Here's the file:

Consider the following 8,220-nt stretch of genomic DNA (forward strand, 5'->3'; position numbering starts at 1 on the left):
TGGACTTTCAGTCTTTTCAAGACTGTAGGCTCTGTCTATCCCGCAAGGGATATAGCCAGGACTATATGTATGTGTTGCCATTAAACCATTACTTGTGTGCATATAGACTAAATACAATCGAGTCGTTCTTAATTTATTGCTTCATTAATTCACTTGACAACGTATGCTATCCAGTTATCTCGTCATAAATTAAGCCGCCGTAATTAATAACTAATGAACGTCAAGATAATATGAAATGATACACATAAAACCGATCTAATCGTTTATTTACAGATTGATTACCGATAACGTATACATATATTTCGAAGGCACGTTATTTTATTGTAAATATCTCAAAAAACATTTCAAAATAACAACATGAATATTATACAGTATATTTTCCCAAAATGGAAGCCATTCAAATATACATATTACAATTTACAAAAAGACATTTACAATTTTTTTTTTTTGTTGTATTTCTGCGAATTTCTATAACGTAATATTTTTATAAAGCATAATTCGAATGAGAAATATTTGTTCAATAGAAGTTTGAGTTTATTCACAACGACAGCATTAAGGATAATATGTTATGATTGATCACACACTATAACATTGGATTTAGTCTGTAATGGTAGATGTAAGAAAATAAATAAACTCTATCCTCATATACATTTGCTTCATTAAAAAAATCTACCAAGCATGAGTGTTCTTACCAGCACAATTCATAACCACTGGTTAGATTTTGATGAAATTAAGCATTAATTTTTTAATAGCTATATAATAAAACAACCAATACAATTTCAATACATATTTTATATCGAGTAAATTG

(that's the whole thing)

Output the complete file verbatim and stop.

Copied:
Consider the following 8,220-nt stretch of genomic DNA (forward strand, 5'->3'; position numbering starts at 1 on the left):
TGGACTTTCAGTCTTTTCAAGACTGTAGGCTCTGTCTATCCCGCAAGGGATATAGCCAGGACTATATGTATGTGTTGCCATTAAACCATTACTTGTGTGCATATAGACTAAATACAATCGAGTCGTTCTTAATTTATTGCTTCATTAATTCACTTGACAACGTATGCTATCCAGTTATCTCGTCATAAATTAAGCCGCCGTAATTAATAACTAATGAACGTCAAGATAATATGAAATGATACACATAAAACCGATCTAATCGTTTATTTACAGATTGATTACCGATAACGTATACATATATTTCGAAGGCACGTTATTTTATTGTAAATATCTCAAAAAACATTTCAAAATAACAACATGAATATTATACAGTATATTTTCCCAAAATGGAAGCCATTCAAATATACATATTACAATTTACAAAAAGACATTTACAATTTTTTTTTTTTGTTGTATTTCTGCGAATTTCTATAACGTAATATTTTTATAAAGCATAATTCGAATGAGAAATATTTGTTCAATAGAAGTTTGAGTTTATTCACAACGACAGCATTAAGGATAATATGTTATGATTGATCACACACTATAACATTGGATTTAGTCTGTAATGGTAGATGTAAGAAAATAAATAAACTCTATCCTCATATACATTTGCTTCATTAAAAAAATCTACCAAGCATGAGTGTTCTTACCAGCACAATTCATAACCACTGGTTAGATTTTGATGAAATTAAGCATTAATTTTTTAATAGCTATATAATAAAACAACCAATACAATTTCAATACATATTTTATATCGAGTAAATTG